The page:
Prepared by the staff at Red Bank Veterinary Hospital
Heat stroke is an emergency that requires immediate owner intervention and medical treatment.
The following signs may indicate heat stroke in a dog:
- Increased rectal temperature
- Vigorous panting
- Dark red gums
- Dry mucus membranes (specifically the gums)
- Lying down and unwilling (or unable) to get up
- Collapse and/or loss of consciousness
- Dizziness or disorientation
- NEVER leave your dog alone in the car on a warm day, regardless of whether the windows are open. Even if the weather outside is not extremely hot, the inside of the car acts like an oven—temperatures can rise to dangerously high levels in a matter of minutes.
- Avoid vigorous exercise on warm days. When outside, opt for shady areas.
- Keep fresh, cool water available at all times.
- Provide shade and cool water to dogs living in outdoor runs.
- Do not expose dogs with airway disease, heart disease or impaired breathing to prolonged heat.
- Certain types of dogs are more sensitive to heat—especially obese dogs and short-nosed breeds such as Pugs and Bulldogs. Use extreme caution when these dogs are exposed to heat.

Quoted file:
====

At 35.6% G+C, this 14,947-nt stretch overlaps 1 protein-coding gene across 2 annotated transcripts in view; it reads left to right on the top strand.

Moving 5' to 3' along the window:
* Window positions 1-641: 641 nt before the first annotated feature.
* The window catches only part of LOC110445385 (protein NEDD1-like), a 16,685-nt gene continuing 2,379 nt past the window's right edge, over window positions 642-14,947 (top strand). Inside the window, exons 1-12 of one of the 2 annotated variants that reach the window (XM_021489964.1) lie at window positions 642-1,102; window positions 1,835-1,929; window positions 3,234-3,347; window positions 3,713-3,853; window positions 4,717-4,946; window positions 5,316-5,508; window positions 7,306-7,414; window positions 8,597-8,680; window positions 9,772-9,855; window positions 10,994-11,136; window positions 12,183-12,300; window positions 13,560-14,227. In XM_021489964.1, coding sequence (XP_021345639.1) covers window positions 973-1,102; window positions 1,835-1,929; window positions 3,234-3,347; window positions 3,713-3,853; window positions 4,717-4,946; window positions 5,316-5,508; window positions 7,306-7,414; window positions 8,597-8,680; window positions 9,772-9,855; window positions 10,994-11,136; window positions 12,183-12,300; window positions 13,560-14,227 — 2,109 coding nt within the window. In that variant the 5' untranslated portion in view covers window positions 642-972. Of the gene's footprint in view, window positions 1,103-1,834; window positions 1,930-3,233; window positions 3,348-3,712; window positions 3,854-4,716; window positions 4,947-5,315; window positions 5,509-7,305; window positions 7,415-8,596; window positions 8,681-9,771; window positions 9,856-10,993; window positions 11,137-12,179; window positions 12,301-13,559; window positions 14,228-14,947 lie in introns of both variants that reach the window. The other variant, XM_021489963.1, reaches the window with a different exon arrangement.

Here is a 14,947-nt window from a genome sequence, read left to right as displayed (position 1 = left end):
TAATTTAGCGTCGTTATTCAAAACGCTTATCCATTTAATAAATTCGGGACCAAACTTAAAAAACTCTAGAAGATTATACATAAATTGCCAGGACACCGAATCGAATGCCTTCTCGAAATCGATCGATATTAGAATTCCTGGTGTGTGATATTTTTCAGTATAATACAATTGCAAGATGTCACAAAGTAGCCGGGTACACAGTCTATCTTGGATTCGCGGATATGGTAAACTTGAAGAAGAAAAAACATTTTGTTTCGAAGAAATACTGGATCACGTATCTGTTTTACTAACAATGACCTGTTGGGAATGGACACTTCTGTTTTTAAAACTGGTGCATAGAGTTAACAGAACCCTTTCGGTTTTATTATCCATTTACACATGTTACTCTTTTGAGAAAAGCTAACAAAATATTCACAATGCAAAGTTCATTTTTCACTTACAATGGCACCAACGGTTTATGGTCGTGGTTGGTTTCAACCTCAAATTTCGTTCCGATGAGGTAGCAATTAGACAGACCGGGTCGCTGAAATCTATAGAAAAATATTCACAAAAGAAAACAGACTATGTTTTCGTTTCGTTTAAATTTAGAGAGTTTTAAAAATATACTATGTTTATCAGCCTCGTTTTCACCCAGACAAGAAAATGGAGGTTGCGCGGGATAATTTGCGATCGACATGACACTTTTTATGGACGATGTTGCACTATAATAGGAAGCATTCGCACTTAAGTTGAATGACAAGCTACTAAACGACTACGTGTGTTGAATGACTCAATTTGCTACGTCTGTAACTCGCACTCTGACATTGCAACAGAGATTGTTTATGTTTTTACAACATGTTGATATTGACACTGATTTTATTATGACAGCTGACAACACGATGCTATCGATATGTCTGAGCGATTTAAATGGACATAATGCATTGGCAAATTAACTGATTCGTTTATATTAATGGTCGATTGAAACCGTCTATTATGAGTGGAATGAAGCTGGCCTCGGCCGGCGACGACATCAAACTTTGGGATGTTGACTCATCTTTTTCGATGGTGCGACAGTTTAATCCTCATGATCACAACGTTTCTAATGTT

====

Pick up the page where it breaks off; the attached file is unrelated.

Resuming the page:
Action steps if you suspect heat stroke in your dog
- Remove your pet from the hot area.
- Call your veterinarian immediately.
- Lower your pet’s temperature by wetting him thoroughly with room temperature water, then increase air movement around him with a fan.
- When the rectal temperature drops to103.5°F, stop all cooling efforts.
CAUTION: Using very cold water or cold water-soaked blankets can actually be counterproductive. Cooling too quickly and especially allowing your pet’s body temperature to become too low can cause other life-threatening medical conditions.